The flavonoid chrysosplenol C is one of a group of compounds known to be a potent and specific inhibitor of picornaviruses and rhinoviruses, the most frequent causative agents of the common cold (Semple et al. 1999). The Dianella longifolia and Pterocaulon sphacelatum, were found to contain flavonoid chrysosplenol C and anthraquinone chrysophanic acid, respectively, which inhibit the replication of poliovirus types 2 and 3 (Picornaviridae) in vitro (Semple et al. 1999, 2001; Table 1). Recently, new flavonol glycoside – the iridoid glycosides and three phenylpropanoid glycosides, named luteoside A, luteoside B and luteoside C – were isolated from Barleria prionitis and from the roots of the medicinal plant Markhamia lutea, respectively, and shown to have potent in vitro activity against RSV (Chen et al. 1998; Kernan et al. 1998). In another study, five groups of biflavonoids (amentoflavone, agathisflavone, robustaflavone, rhusflavanone and succedaneflavanone) were isolated from medicinal plants of Rhus succedanea and Garcinia multiflora, and exhibited various antiviral effects against a number of viruses including respiratory viruses (influenza A, influenza B, parainfluenza type 3, RSV, adenovirus type 5 and measles) and herpes viruses (HSV-1, HSV-2, HCMV and varicella zoster virus, VZV) (Lin et al. 1999). Amentoflavone and robustaflavone, demonstrated significant activity against anti-HSV-1 and anti-HSV-2 with only moderate anti-HSV-2 from rhusflavanone. A significant anti-influenza A and B activity was achieved by amentoflavone, robustaflavone and agathisflavone. By comparison, rhusflavanone and succedaneflavanone were found to produce a selective anti-influenza type B only. The inhibitory activities against measles and VZV were demonstrated with rhusflavanone and succedaneflavanone, respectively. In general, none of groups of biflavonoids exhibited anti-HCMV (Lin et al. 1999).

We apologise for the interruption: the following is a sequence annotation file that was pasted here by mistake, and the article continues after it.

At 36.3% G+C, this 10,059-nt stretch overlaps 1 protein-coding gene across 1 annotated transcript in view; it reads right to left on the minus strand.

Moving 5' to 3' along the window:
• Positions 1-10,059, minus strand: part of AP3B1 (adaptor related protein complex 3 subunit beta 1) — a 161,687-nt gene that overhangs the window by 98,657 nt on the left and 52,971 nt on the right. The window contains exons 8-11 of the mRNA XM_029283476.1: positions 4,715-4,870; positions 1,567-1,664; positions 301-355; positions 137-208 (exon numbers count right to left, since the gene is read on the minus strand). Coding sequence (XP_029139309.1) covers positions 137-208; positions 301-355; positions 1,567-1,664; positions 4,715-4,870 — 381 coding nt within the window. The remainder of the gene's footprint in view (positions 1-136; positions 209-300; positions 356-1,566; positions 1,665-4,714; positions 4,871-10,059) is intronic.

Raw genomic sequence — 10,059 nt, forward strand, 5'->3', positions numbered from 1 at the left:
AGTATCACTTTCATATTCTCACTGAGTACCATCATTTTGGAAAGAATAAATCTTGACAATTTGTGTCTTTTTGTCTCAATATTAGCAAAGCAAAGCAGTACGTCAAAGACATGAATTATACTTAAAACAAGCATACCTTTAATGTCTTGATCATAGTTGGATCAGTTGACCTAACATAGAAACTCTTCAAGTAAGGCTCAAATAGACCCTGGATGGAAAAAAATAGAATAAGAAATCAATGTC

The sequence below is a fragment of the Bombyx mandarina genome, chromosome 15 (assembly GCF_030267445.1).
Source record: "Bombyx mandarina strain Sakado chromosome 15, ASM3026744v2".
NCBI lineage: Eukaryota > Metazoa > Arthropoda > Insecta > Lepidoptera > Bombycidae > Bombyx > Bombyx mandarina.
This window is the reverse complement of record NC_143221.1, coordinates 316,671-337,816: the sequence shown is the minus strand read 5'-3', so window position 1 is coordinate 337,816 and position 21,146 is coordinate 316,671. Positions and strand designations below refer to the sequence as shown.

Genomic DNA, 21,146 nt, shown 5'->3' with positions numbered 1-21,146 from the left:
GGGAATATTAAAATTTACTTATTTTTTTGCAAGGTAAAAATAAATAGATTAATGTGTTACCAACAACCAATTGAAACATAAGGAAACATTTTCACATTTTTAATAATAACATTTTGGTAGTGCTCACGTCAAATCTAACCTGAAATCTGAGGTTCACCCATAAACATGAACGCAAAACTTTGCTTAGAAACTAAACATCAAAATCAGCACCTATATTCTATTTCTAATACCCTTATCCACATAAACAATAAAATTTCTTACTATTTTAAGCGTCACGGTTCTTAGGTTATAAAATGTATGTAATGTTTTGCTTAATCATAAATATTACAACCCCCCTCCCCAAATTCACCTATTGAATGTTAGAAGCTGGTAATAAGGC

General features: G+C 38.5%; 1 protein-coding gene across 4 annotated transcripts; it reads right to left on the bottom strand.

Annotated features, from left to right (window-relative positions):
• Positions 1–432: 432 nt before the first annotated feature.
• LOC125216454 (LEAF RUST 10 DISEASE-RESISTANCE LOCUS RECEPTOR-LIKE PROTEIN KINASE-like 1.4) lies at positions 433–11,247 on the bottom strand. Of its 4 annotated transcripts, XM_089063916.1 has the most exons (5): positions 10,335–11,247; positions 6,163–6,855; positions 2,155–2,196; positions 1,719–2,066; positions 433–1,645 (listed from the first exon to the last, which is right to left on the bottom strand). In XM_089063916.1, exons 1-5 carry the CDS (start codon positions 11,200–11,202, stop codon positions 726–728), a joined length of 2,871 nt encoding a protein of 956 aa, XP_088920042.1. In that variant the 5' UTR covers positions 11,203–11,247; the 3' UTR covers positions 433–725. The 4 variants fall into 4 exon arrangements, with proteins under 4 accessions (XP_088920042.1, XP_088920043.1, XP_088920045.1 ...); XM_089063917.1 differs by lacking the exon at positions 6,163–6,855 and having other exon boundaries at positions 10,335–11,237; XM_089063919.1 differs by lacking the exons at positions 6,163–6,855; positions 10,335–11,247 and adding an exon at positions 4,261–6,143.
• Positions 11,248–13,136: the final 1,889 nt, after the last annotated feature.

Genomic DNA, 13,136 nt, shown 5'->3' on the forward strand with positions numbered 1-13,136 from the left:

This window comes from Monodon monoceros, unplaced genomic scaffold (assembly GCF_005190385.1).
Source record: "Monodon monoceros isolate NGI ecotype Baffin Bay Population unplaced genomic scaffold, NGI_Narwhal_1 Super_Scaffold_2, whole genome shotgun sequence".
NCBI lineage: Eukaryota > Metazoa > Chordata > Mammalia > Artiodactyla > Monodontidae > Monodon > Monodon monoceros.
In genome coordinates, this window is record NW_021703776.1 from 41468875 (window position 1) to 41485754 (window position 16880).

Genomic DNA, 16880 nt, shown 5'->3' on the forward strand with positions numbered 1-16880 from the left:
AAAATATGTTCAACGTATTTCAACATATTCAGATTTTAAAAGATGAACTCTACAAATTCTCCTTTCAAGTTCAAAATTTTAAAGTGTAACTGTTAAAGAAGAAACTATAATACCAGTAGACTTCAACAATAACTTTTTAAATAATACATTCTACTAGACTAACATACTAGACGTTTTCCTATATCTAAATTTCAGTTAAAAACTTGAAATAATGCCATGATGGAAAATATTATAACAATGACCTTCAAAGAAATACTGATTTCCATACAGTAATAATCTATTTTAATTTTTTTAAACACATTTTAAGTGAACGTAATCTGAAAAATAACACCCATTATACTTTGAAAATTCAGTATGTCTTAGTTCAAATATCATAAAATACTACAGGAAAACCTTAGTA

Baicalein (BA), a flavonoid compound purified from the medicinal plant Scutellaria baicalensis Georgi, has been shown to possess anti-inflammatory and anti-HIV-1 activities. BA may interfere with the interaction of HIV-1 envelope proteins with chemokine co-receptors and block HIV-1 entry of target CD4 cells and BA could be used as a basis for developing novel anti-HIV-1 agent (Li et al. 2000a).